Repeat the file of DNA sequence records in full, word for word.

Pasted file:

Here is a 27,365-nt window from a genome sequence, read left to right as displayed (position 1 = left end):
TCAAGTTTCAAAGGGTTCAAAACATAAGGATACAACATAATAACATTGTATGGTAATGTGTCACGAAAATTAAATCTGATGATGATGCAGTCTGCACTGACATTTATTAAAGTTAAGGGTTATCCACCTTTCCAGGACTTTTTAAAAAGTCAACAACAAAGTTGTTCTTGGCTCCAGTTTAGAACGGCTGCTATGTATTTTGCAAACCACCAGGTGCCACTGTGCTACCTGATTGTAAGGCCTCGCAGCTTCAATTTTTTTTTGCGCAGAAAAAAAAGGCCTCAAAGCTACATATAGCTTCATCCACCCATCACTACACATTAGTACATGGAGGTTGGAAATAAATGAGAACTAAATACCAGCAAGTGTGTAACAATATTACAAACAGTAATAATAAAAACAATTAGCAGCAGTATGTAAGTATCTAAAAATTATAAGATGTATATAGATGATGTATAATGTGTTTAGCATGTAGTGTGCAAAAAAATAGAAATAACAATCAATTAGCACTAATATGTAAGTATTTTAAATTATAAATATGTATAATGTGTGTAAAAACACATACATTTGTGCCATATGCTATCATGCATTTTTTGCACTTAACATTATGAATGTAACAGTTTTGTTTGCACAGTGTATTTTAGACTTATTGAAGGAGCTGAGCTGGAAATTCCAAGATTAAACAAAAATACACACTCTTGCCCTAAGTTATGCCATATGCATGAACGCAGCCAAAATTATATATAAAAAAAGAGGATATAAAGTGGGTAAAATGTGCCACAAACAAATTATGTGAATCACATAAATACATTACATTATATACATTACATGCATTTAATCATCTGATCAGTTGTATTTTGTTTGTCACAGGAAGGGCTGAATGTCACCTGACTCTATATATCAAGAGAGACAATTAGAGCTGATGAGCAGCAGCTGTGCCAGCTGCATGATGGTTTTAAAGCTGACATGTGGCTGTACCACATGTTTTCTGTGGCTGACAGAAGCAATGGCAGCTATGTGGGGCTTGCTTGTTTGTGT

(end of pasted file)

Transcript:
Here is a 27,365-nt window from a genome sequence, read left to right as displayed (position 1 = left end):
TCAAGTTTCAAAGGGTTCAAAACATAAGGATACAACATAATAACATTGTATGGTAATGTGTCACGAAAATTAAATCTGATGATGATGCAGTCTGCACTGACATTTATTAAAGTTAAGGGTTATCCACCTTTCCAGGACTTTTTAAAAAGTCAACAACAAAGTTGTTCTTGGCTCCAGTTTAGAACGGCTGCTATGTATTTTGCAAACCACCAGGTGCCACTGTGCTACCTGATTGTAAGGCCTCGCAGCTTCAATTTTTTTTTGCGCAGAAAAAAAAGGCCTCAAAGCTACATATAGCTTCATCCACCCATCACTACACATTAGTACATGGAGGTTGGAAATAAATGAGAACTAAATACCAGCAAGTGTGTAACAATATTACAAACAGTAATAATAAAAACAATTAGCAGCAGTATGTAAGTATCTAAAAATTATAAGATGTATATAGATGATGTATAATGTGTTTAGCATGTAGTGTGCAAAAAAATAGAAATAACAATCAATTAGCACTAATATGTAAGTATTTTAAATTATAAATATGTATAATGTGTGTAAAAACACATACATTTGTGCCATATGCTATCATGCATTTTTTGCACTTAACATTATGAATGTAACAGTTTTGTTTGCACAGTGTATTTTAGACTTATTGAAGGAGCTGAGCTGGAAATTCCAAGATTAAACAAAAATACACACTCTTGCCCTAAGTTATGCCATATGCATGAACGCAGCCAAAATTATATATAAAAAAAGAGGATATAAAGTGGGTAAAATGTGCCACAAACAAATTATGTGAATCACATAAATACATTACATTATATACATTACATGCATTTAATCATCTGATCAGTTGTATTTTGTTTGTCACAGGAAGGGCTGAATGTCACCTGACTCTATATATCAAGAGAGACAATTAGAGCTGATGAGCAGCAGCTGTGCCAGCTGCATGATGGTTTTAAAGCTGACATGTGGCTGTACCACATGTTTTCTGTGGCTGACAGAAGCAATGGCAGCTATGTGGGGCTTGCTTGTTTGTGT